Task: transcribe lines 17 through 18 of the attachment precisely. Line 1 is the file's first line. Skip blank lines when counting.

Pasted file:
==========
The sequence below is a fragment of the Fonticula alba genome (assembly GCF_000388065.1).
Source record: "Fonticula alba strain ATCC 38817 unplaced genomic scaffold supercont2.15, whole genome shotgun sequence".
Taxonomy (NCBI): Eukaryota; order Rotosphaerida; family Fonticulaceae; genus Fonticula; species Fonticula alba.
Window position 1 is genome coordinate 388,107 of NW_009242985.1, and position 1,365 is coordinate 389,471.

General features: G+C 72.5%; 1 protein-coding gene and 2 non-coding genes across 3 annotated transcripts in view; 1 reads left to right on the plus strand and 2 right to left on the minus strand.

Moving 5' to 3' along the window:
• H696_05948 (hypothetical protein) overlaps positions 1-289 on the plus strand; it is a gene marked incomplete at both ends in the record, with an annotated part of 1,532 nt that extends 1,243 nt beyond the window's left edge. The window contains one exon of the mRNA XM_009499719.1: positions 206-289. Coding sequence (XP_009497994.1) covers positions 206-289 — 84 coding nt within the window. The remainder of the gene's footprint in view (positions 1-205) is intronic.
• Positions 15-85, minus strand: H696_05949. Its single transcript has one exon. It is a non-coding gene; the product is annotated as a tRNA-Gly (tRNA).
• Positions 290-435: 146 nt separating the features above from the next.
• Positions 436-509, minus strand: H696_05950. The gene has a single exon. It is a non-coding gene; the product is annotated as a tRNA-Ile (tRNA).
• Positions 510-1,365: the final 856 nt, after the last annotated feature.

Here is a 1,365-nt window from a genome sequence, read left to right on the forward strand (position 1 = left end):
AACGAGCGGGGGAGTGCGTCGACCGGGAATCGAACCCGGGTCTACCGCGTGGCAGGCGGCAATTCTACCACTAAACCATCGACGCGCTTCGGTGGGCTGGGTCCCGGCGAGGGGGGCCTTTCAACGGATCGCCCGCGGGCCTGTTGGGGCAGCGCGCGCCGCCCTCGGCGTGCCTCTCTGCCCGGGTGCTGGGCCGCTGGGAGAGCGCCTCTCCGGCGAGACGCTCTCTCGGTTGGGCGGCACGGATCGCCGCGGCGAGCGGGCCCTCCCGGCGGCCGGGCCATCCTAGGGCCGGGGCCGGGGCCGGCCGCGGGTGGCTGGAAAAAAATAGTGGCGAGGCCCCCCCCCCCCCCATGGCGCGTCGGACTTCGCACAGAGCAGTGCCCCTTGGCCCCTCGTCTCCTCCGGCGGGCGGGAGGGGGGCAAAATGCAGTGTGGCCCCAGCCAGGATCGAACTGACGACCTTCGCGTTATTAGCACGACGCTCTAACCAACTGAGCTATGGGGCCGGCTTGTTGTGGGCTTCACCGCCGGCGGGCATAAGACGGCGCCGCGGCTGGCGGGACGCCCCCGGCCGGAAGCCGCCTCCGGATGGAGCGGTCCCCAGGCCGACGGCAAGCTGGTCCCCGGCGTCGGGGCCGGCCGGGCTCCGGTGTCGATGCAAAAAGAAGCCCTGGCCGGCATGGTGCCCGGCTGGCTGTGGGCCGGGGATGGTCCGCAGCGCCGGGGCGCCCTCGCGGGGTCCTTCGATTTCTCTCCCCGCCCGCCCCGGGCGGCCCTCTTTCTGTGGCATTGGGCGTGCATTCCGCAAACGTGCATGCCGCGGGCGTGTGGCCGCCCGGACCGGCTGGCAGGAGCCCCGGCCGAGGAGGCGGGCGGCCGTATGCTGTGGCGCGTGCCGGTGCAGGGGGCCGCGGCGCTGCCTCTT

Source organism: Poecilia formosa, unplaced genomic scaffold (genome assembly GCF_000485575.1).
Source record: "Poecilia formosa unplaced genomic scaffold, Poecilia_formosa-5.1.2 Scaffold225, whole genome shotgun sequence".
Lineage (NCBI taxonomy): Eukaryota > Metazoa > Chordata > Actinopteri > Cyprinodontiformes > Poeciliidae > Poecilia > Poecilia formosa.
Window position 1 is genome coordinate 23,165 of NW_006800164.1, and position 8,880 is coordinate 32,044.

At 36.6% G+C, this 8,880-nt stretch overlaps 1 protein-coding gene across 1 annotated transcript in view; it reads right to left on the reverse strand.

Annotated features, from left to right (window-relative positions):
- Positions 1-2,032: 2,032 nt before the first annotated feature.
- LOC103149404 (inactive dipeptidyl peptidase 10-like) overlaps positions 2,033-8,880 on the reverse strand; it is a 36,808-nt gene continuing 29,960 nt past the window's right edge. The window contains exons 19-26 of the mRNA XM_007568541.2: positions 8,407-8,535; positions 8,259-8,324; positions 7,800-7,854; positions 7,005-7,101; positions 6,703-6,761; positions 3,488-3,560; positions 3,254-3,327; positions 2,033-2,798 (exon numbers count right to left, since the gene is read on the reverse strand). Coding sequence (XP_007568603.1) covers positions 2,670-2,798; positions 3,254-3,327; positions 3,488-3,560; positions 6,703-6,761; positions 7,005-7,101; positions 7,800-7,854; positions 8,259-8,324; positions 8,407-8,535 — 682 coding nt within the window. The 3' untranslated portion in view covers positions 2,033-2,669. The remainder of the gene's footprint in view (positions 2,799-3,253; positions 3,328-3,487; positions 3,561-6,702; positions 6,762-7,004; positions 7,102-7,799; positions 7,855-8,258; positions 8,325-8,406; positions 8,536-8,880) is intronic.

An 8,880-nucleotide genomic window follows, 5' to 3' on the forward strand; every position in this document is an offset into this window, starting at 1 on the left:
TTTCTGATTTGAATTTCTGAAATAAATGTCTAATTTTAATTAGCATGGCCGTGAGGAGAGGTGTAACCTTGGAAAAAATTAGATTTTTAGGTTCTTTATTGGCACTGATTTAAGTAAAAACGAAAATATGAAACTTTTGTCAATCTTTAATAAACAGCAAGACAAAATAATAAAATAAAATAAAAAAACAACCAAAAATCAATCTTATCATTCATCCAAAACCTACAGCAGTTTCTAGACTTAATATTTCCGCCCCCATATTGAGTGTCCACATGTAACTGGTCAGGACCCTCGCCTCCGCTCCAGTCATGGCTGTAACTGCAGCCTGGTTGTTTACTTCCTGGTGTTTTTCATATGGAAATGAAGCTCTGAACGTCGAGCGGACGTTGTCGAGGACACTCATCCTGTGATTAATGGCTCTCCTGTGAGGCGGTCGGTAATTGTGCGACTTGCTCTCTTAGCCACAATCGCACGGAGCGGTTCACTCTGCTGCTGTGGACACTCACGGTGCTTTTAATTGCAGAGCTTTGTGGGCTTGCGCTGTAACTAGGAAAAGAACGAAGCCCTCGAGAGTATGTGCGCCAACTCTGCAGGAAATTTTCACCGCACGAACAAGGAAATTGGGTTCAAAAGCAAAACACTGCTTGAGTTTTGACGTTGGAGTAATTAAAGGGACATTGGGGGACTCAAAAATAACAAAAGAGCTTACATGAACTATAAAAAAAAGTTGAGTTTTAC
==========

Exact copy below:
Window position 1 is genome coordinate 23,165 of NW_006800164.1, and position 8,880 is coordinate 32,044.

At 36.6% G+C, this 8,880-nt stretch overlaps 1 protein-coding gene across 1 annotated transcript in view; it reads right to left on the reverse strand.